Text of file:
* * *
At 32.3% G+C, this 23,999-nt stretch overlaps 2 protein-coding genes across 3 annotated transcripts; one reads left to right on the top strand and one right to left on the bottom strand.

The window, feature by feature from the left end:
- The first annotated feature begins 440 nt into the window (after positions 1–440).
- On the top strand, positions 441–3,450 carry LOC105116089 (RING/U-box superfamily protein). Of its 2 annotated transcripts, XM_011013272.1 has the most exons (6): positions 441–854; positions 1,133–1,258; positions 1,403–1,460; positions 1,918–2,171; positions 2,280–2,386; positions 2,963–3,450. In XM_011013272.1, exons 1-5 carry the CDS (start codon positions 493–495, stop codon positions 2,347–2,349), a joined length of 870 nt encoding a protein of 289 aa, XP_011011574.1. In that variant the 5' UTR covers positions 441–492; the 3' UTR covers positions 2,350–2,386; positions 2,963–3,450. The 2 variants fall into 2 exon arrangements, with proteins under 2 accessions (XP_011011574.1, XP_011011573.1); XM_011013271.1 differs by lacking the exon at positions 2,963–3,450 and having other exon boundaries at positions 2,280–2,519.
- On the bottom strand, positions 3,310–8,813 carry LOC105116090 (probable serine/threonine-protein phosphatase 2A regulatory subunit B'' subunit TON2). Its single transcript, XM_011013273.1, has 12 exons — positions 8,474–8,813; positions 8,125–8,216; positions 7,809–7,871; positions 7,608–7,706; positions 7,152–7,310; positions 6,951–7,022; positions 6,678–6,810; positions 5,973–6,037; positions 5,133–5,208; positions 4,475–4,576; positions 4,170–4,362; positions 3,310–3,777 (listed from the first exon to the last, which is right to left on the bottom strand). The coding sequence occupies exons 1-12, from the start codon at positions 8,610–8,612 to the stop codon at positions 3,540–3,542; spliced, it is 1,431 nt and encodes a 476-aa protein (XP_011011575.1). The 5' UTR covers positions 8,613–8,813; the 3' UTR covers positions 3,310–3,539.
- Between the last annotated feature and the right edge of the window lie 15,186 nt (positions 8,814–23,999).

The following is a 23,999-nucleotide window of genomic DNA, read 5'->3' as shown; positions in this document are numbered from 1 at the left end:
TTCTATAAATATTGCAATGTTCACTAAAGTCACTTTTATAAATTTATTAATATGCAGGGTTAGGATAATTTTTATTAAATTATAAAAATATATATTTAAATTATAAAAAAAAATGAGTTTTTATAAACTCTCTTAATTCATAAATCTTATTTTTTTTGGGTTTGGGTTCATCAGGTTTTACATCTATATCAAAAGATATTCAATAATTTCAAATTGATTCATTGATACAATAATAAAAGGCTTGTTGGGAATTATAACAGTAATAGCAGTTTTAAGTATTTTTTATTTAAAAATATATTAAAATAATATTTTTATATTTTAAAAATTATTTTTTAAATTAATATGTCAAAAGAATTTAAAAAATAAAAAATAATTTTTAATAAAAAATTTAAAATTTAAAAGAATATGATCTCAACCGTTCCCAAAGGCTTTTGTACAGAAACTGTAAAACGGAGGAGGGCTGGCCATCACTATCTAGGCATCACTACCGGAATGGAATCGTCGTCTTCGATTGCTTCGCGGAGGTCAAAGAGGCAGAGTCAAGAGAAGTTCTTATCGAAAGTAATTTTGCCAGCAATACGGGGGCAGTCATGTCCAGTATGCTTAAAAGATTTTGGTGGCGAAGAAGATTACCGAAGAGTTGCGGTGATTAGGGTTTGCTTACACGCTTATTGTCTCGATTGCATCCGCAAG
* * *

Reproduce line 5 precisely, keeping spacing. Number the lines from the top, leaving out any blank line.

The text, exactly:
- On the bottom strand, positions 3,310–8,813 carry LOC105116090 (probable serine/threonine-protein phosphatase 2A regulatory subunit B'' subunit TON2). Its single transcript, XM_011013273.1, has 12 exons — positions 8,474–8,813; positions 8,125–8,216; positions 7,809–7,871; positions 7,608–7,706; positions 7,152–7,310; positions 6,951–7,022; positions 6,678–6,810; positions 5,973–6,037; positions 5,133–5,208; positions 4,475–4,576; positions 4,170–4,362; positions 3,310–3,777 (listed from the first exon to the last, which is right to left on the bottom strand). The coding sequence occupies exons 1-12, from the start codon at positions 8,610–8,612 to the stop codon at positions 3,540–3,542; spliced, it is 1,431 nt and encodes a 476-aa protein (XP_011011575.1). The 5' UTR covers positions 8,613–8,813; the 3' UTR covers positions 3,310–3,539.